Eric-Shabazz Larkin was born an artist and illustrator, but developed his leadership style and creative entrepreneurship through his years in the advertising industry. He has an unusual career in this regard; an art director by trade, he’s been known to wear many hats in the creative process--artist, writer, designer, illustrator, director, composer and award-winning poet.

He was raised in Norfolk, Virginia, with three other siblings. He's lived in Kenya, Portland, Seattle, London and now, New York City. The places he's lived have shaped how he sees the world and why his work reflects so much diversity. Larkin studied art in high school, but attributes much of his technique to his career in advertising as an art director. This is where his affinity for big type and bold color comes from in his paintings and illustrations.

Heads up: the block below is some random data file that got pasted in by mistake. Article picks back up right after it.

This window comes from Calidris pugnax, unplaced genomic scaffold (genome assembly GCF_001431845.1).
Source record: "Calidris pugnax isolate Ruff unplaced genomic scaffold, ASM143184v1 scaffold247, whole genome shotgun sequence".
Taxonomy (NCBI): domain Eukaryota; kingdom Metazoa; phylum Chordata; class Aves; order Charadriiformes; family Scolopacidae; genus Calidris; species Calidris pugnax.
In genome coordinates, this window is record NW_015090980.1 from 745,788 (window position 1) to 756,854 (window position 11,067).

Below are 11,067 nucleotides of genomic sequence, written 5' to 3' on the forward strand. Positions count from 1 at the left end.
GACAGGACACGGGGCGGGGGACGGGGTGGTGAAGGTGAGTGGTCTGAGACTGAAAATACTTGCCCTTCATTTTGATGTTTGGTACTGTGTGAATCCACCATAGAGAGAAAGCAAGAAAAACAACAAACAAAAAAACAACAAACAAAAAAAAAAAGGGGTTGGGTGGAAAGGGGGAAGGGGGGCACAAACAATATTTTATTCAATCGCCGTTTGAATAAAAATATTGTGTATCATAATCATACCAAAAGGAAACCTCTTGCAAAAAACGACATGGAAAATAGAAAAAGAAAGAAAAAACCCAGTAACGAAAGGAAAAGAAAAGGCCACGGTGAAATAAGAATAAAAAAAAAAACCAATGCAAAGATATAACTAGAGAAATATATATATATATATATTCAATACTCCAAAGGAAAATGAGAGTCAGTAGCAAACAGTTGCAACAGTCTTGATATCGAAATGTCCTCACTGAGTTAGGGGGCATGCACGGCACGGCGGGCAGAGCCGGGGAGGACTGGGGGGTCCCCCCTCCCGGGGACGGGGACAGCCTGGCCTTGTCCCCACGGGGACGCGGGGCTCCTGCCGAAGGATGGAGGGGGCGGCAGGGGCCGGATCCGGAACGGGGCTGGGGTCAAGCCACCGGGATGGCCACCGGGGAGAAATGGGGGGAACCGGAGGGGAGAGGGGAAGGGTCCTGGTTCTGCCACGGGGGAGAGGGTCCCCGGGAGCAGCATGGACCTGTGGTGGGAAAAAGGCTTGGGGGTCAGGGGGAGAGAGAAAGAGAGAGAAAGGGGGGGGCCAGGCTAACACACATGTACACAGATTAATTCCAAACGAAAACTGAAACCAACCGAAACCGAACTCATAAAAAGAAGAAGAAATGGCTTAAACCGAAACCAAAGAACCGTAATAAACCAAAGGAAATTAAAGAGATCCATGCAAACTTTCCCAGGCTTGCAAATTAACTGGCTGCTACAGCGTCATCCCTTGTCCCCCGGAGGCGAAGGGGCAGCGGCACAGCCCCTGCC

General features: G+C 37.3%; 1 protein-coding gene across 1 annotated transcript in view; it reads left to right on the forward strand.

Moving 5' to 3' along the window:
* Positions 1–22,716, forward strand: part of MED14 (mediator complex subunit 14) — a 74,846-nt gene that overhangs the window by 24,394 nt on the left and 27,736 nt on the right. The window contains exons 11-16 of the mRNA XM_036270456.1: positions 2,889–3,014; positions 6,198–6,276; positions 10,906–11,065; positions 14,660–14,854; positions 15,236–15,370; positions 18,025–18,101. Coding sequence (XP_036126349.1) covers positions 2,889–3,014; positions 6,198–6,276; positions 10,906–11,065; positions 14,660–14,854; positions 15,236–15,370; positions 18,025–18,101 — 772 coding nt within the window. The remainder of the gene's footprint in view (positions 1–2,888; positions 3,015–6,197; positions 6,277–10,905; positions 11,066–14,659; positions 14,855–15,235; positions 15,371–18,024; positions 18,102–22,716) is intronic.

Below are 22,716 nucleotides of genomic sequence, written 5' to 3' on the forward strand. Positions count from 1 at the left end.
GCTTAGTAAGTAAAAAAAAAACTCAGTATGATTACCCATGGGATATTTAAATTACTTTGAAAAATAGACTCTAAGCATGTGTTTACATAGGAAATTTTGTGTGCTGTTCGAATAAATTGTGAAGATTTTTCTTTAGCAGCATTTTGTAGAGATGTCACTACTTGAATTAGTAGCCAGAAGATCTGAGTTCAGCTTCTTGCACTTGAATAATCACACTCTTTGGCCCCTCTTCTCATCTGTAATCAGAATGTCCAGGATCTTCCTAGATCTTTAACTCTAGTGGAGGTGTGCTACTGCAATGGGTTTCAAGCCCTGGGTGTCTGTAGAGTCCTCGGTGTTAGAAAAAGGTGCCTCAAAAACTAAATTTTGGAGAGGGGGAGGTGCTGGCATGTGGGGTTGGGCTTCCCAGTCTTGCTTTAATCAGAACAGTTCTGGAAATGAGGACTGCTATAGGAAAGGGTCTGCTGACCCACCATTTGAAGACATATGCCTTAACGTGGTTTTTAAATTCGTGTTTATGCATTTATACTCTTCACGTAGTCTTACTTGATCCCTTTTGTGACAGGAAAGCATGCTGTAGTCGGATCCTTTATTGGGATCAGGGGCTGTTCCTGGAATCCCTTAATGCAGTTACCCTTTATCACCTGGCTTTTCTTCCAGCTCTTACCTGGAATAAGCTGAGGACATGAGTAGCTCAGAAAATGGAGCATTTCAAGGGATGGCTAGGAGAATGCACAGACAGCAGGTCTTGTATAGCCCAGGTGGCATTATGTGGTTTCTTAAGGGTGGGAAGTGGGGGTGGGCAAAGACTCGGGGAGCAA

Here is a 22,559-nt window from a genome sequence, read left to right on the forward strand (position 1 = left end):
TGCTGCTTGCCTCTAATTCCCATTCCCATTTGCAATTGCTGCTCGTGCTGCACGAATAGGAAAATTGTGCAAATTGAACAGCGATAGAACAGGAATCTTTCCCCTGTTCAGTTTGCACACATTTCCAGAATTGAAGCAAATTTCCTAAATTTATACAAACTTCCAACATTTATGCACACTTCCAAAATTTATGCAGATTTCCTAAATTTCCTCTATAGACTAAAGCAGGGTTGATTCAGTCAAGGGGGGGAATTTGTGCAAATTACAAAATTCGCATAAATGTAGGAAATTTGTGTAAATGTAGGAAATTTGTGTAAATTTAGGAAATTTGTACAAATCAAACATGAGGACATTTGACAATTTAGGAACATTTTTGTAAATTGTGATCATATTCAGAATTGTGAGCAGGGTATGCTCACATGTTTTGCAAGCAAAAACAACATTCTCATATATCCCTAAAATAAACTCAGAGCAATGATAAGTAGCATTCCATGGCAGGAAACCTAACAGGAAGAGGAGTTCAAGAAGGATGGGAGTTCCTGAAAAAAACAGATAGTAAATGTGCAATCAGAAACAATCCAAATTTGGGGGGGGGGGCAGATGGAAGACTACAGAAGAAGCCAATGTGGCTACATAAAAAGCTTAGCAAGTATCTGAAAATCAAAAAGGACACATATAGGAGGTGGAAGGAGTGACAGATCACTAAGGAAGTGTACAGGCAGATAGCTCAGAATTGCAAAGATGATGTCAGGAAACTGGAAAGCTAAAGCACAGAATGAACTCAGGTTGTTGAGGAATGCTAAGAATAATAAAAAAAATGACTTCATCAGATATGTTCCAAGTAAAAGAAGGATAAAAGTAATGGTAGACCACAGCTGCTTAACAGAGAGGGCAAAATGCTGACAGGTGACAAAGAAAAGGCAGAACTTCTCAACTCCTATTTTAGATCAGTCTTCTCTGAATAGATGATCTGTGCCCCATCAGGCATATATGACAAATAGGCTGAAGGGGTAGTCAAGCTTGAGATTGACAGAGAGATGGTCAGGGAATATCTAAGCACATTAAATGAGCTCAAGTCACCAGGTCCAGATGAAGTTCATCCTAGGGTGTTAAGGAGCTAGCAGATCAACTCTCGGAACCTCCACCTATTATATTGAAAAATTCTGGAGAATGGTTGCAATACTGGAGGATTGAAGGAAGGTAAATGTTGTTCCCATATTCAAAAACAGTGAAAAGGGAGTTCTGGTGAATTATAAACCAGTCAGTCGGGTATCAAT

“My favorite thing about being an artist is that there are no walls in the house of creativity.”

Twitter: @ericshabazz

Some how he's found himself in the world of experimental film-making. Larkin is very excited about a project called Jump, that is meant to spark a conversation about suicide and mental health. Instead of the traditional movie experience that harnesses little to no conversation, the film's music score is performed live by an artist, in order to make it a dynamic social experience. 

It's hard to pin down an illustration style. Larkin's first book, Farmer Will Allen, was a series of illustrations on various textures rather than standard. While his second book, A Moose Boosh, starts with photography and is then vandalized with paint and digital renderings to bring to life his collection of poems about food.

Larkin has worked in advertising for over a decade, at some of the world's largest agencies, from Wieden and Kennedy, JWT to Mother London and a few small agencies in between. He's bolstered big brands like Pepsi, Nike and Smirnoff and built brands, like Nuun, from the ground up. His belief is that everything is design. And his work as an editor, musician or ad man all come back to his ability to design, organize and architect ideas.